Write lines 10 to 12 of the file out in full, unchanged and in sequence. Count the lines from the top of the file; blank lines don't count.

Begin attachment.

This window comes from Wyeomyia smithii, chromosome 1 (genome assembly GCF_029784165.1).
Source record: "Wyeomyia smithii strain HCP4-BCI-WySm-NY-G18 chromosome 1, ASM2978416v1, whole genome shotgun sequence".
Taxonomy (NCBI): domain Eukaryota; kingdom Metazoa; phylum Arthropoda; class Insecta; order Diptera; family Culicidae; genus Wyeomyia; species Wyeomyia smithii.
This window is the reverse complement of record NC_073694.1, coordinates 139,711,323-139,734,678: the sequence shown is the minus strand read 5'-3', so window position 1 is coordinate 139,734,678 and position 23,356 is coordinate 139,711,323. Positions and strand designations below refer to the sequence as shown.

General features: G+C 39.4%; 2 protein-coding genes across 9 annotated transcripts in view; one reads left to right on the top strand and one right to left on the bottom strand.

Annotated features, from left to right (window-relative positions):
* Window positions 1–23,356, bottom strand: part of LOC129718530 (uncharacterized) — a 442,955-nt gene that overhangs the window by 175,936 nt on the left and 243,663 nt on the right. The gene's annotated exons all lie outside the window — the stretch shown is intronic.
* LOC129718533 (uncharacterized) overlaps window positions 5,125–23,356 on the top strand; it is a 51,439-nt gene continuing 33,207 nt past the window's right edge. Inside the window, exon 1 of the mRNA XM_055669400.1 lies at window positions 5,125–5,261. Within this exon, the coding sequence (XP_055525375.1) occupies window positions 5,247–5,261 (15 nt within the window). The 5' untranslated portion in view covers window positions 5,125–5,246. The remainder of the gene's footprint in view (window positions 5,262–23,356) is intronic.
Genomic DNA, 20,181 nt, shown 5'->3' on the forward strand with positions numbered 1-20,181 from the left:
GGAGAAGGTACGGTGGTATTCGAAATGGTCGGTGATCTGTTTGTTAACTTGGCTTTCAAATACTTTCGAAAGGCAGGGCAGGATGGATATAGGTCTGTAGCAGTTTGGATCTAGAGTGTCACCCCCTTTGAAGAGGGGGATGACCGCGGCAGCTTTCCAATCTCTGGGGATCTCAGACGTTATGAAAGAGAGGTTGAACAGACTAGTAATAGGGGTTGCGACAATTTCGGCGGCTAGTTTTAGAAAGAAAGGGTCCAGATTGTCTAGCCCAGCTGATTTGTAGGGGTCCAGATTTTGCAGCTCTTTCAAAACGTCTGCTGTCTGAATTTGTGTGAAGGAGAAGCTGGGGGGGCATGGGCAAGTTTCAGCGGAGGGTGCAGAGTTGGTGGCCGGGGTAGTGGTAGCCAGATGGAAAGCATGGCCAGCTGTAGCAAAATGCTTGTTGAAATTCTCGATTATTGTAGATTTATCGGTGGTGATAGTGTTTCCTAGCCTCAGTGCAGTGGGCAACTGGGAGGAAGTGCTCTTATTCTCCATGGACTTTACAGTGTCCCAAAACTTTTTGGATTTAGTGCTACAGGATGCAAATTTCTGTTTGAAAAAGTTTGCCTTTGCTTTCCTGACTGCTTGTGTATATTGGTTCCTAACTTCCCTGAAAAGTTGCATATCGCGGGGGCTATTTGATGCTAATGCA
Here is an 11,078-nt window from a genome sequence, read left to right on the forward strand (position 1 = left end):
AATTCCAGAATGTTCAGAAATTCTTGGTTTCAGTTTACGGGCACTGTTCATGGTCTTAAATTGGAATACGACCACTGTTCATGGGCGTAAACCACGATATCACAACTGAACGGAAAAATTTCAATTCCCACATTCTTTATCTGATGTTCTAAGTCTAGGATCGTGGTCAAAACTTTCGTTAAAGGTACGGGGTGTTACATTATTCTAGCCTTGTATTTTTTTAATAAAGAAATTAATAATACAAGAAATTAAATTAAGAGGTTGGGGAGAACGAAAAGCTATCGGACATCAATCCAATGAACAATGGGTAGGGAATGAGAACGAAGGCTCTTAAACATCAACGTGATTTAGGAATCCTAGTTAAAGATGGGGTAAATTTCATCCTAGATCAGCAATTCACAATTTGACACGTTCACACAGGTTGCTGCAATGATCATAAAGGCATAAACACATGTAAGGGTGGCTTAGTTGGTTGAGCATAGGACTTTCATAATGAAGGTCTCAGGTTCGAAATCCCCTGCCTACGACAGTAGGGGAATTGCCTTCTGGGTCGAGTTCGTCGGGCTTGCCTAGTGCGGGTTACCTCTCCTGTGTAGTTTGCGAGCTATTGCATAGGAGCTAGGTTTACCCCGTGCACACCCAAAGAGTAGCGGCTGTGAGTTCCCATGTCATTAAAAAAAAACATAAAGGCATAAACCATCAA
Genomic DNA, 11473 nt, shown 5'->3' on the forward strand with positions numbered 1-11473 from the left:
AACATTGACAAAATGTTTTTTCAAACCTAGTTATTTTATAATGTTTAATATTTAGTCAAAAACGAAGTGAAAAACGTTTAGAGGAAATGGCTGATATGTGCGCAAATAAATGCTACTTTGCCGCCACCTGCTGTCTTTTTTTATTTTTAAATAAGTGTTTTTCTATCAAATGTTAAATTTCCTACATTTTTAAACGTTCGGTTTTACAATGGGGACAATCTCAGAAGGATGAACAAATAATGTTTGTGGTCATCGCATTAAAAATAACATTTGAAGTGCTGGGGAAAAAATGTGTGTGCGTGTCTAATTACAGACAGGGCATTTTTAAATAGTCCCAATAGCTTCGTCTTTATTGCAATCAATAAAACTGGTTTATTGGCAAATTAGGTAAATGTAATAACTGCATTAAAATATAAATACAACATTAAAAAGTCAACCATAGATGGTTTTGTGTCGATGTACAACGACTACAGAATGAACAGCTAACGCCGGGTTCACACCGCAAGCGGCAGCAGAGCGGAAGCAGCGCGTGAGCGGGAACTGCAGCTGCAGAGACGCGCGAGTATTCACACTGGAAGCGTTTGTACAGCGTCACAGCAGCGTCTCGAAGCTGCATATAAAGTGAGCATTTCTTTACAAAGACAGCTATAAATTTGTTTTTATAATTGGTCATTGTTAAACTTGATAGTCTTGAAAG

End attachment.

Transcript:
GGAGAAGGTACGGTGGTATTCGAAATGGTCGGTGATCTGTTTGTTAACTTGGCTTTCAAATACTTTCGAAAGGCAGGGCAGGATGGATATAGGTCTGTAGCAGTTTGGATCTAGAGTGTCACCCCCTTTGAAGAGGGGGATGACCGCGGCAGCTTTCCAATCTCTGGGGATCTCAGACGTTATGAAAGAGAGGTTGAACAGACTAGTAATAGGGGTTGCGACAATTTCGGCGGCTAGTTTTAGAAAGAAAGGGTCCAGATTGTCTAGCCCAGCTGATTTGTAGGGGTCCAGATTTTGCAGCTCTTTCAAAACGTCTGCTGTCTGAATTTGTGTGAAGGAGAAGCTGGGGGGGCATGGGCAAGTTTCAGCGGAGGGTGCAGAGTTGGTGGCCGGGGTAGTGGTAGCCAGATGGAAAGCATGGCCAGCTGTAGCAAAATGCTTGTTGAAATTCTCGATTATTGTAGATTTATCGGTGGTGATAGTGTTTCCTAGCCTCAGTGCAGTGGGCAACTGGGAGGAAGTGCTCTTATTCTCCATGGACTTTACAGTGTCCCAAAACTTTTTGGATTTAGTGCTACAGGATGCAAATTTCTGTTTGAAAAAGTTTGCCTTTGCTTTCCTGACTGCTTGTGTATATTGGTTCCTAACTTCCCTGAAAAGTTGCATATCGCGGGGGCTATTTGATGCTAATGCA
Here is an 11,078-nt window from a genome sequence, read left to right on the forward strand (position 1 = left end):
AATTCCAGAATGTTCAGAAATTCTTGGTTTCAGTTTACGGGCACTGTTCATGGTCTTAAATTGGAATACGACCACTGTTCATGGGCGTAAACCACGATATCACAACTGAACGGAAAAATTTCAATTCCCACATTCTTTATCTGATGTTCTAAGTCTAGGATCGTGGTCAAAACTTTCGTTAAAGGTACGGGGTGTTACATTATTCTAGCCTTGTATTTTTTTAATAAAGAAATTAATAATACAAGAAATTAAATTAAGAGGTTGGGGAGAACGAAAAGCTATCGGACATCAATCCAATGAACAATGGGTAGGGAATGAGAACGAAGGCTCTTAAACATCAACGTGATTTAGGAATCCTAGTTAAAGATGGGGTAAATTTCATCCTAGATCAGCAATTCACAATTTGACACGTTCACACAGGTTGCTGCAATGATCATAAAGGCATAAACACATGTAAGGGTGGCTTAGTTGGTTGAGCATAGGACTTTCATAATGAAGGTCTCAGGTTCGAAATCCCCTGCCTACGACAGTAGGGGAATTGCCTTCTGGGTCGAGTTCGTCGGGCTTGCCTAGTGCGGGTTACCTCTCCTGTGTAGTTTGCGAGCTATTGCATAGGAGCTAGGTTTACCCCGTGCACACCCAAAGAGTAGCGGCTGTGAGTTCCCATGTCATTAAAAAAAAACATAAAGGCATAAACCATCAA